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Selling wood turnings... Need help.

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Blog entry by TSW posted 03-04-2010 07:24 PM 2288 reads 0 times favorited 7 comments Add to Favorites Watch

vase 2 I would like to start selling my wood turnings. I need help on going rates or values. This is a vase I finished this week and need help on what people think it may be worth. Its made from spalted maple and ebony and took about 10 hours. It is 10 inches tall and 4 inches wide. I would like really honest critics’. Thank you. TSW

-- Tim W, New Hampshire Woodworker



7 comments so far

View jockmike2's profile

jockmike2

10635 posts in 2994 days


#1 posted 03-04-2010 07:55 PM

Can’t say what it’s worth but it sure is purdy.

-- (You just have to please the man in the Mirror) Mike from Michigan -

View reggiek's profile

reggiek

2240 posts in 2018 days


#2 posted 03-04-2010 08:06 PM

Take a look at ebay….or at some professional turners web pages (you can see what they charge per hour as most have a teaching or class rate (i.e. look at Elsworth’s class charge)...to see what the “going” rates are. The next thing is to tally up the price of your materials, put a price on your time (consider a rough carpenter at journeyman level (depending on area) gets around 42 an hour plus fringes (if Union))....use an average or something fair, then consider the wear on your tools, the cost of sandpaper, finish, electricity….and any other items you may have used (glue for example). Once you tally all those together…see if they are within the “going” rate. If not…you will either need to reduce one of the items….like find a cheaper source of wood…or consider that you will not make any money for future projects (in fact you will go into the hole quickly)...If your total costs are under the going rate…then sell for something over your costs and within that going rate…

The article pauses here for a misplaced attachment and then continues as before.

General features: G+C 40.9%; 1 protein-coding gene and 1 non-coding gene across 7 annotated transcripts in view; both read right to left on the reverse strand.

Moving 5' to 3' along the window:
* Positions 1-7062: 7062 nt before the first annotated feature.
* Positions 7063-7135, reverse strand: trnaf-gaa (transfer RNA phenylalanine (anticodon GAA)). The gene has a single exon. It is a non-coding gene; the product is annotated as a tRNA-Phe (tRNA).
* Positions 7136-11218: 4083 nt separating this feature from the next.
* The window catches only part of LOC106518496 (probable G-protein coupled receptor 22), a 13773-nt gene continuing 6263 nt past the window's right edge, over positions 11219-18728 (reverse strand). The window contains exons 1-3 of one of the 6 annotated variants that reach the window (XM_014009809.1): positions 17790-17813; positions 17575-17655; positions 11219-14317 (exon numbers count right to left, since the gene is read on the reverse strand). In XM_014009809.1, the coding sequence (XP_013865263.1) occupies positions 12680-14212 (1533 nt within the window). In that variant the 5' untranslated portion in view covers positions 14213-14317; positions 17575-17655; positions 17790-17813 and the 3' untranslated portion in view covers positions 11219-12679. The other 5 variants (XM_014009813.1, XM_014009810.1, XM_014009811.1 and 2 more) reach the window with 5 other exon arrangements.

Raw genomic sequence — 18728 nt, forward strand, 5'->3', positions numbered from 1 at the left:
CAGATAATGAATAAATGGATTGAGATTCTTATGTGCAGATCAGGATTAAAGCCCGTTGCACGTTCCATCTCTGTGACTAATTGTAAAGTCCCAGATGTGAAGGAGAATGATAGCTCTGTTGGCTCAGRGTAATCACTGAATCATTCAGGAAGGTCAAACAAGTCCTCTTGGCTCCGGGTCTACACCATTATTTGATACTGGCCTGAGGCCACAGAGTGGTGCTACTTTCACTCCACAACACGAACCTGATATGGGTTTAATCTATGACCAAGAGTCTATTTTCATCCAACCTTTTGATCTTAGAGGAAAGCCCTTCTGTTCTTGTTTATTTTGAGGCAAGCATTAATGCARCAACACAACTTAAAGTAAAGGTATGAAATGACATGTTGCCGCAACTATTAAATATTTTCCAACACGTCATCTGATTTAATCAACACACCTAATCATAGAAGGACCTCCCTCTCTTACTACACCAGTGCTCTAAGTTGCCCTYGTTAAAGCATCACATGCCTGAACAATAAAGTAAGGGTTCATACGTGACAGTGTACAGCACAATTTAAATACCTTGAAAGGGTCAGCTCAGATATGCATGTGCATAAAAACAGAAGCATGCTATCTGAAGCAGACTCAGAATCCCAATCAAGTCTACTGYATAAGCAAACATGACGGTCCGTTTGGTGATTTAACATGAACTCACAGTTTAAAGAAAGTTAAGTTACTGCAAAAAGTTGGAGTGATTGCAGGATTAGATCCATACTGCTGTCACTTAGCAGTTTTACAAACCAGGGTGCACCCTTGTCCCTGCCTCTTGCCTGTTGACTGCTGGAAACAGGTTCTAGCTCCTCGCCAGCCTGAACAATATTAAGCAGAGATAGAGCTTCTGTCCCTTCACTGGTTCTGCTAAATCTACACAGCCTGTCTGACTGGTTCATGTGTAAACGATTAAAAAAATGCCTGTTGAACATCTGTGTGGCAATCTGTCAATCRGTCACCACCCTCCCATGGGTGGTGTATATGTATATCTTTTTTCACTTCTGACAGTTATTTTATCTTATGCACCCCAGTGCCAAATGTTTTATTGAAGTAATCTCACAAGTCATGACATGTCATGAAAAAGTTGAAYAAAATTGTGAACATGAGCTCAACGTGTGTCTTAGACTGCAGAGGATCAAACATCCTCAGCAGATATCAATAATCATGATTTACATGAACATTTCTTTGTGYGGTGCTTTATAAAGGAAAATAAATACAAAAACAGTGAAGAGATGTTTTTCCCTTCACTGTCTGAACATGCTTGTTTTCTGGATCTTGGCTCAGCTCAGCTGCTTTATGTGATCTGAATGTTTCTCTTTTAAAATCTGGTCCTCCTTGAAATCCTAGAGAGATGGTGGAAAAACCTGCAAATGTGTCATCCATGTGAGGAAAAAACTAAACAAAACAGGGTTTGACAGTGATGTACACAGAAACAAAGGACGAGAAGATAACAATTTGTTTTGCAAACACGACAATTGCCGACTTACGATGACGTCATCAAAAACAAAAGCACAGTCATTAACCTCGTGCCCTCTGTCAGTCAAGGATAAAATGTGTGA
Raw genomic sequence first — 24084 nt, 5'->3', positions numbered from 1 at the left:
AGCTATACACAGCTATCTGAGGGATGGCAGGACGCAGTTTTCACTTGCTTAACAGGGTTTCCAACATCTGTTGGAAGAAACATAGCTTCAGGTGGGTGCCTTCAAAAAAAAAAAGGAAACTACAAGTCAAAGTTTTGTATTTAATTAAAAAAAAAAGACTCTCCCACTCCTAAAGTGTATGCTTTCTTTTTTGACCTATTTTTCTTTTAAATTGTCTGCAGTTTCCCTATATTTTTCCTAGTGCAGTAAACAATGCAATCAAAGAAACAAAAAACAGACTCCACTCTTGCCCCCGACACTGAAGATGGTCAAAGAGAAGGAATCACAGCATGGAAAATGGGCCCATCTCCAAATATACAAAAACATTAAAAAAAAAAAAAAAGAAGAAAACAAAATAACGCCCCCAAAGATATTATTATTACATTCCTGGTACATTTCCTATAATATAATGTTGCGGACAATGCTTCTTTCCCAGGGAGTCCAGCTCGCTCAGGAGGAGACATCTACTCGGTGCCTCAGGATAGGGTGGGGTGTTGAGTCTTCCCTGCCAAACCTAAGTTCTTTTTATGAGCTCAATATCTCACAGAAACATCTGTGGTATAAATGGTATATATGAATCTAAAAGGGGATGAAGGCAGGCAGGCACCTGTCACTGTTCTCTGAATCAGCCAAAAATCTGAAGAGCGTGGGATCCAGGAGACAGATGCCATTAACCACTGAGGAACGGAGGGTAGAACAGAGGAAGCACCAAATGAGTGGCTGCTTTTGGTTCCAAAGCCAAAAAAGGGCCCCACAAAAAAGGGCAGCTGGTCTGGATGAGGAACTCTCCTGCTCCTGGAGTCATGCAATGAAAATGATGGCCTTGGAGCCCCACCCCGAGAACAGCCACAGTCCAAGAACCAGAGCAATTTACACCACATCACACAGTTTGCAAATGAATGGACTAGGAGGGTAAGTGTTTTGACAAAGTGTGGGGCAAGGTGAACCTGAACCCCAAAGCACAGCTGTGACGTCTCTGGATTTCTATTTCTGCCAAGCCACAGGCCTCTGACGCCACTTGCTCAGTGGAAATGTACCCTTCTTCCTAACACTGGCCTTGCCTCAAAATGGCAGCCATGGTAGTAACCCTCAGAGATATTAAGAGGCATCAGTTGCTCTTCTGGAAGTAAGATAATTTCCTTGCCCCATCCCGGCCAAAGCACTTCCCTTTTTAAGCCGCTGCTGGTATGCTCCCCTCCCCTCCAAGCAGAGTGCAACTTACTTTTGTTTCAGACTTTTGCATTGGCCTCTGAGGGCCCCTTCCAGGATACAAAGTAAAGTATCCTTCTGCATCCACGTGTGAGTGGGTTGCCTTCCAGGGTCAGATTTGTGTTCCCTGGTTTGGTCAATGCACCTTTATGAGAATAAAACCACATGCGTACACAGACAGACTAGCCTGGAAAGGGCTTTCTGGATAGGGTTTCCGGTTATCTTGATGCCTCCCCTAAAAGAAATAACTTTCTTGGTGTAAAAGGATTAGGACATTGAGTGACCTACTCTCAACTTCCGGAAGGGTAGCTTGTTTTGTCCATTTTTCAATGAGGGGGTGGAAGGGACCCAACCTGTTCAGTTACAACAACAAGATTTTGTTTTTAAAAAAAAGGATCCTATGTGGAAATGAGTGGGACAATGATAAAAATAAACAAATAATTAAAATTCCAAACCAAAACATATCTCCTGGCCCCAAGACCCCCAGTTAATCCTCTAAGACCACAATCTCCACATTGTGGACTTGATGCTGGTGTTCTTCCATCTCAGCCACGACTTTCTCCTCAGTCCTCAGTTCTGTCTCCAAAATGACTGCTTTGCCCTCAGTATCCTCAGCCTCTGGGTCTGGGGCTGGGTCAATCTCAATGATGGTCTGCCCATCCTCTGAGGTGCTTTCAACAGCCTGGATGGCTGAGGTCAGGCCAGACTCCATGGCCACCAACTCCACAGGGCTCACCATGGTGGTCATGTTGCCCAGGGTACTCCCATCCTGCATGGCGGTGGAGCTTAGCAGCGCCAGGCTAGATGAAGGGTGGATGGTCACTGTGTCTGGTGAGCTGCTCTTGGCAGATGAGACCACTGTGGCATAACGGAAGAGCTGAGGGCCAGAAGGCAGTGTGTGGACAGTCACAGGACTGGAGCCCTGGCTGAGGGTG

-- Woodworking.....My small slice of heaven!

View DaddyZ's profile

DaddyZ

2430 posts in 1788 days


#3 posted 03-04-2010 08:12 PM

I always figured if I sell something I am going to ask for 3x over the cost, Example if the wood/Glue/Sandpaper cost you 20.00 – sell for 80.00. again just my opinion, Happy Customers & Good Profit – Priceless. :)

-- Pat - Worker of Wood, Collector of Tools, Father of one

View Don "Dances with Wood" Butler's profile

Don "Dances with Wood" Butler

1003 posts in 2143 days


#4 posted 03-05-2010 04:09 PM

I wouldn’t part with it for a cent below $300.
It’s worth more than that, but – you know, the economy, etc, etc.
But you have to earn something for your time, materials, effort, art, and whatever.
If you sell cheap you’ll be stuck in that mode!

d

-- Will trade wife's yarn for tools.

View miles125's profile

miles125

2179 posts in 2753 days


#5 posted 03-05-2010 04:38 PM

Charge enough so the customer winces but not enough that he laughs.

-- "The way to make a small fortune in woodworking- start with a large one"

View Chris's profile

Chris

49 posts in 1768 days


#6 posted 03-06-2010 01:41 AM

I agree with miles125. You have to make a profit enough to make you happy. If you want a fair going price take a look at the shops in your area or if you live in the middle of no where, google shops in your nearest city and check their web sites. Dont settle for less, you will be leaving money on the table.

-- One Time Tree Man

View Karson's profile

Karson

34915 posts in 3148 days


#7 posted 03-06-2010 02:10 AM

Beautiful turning. Good luck in determining a prices that is a win – win for you and the customer.

-- I've been blessed with a father who liked to tinker in wood, and a wife who lets me tinker in wood. Southern Delaware karson_morrison@bigfoot.com †

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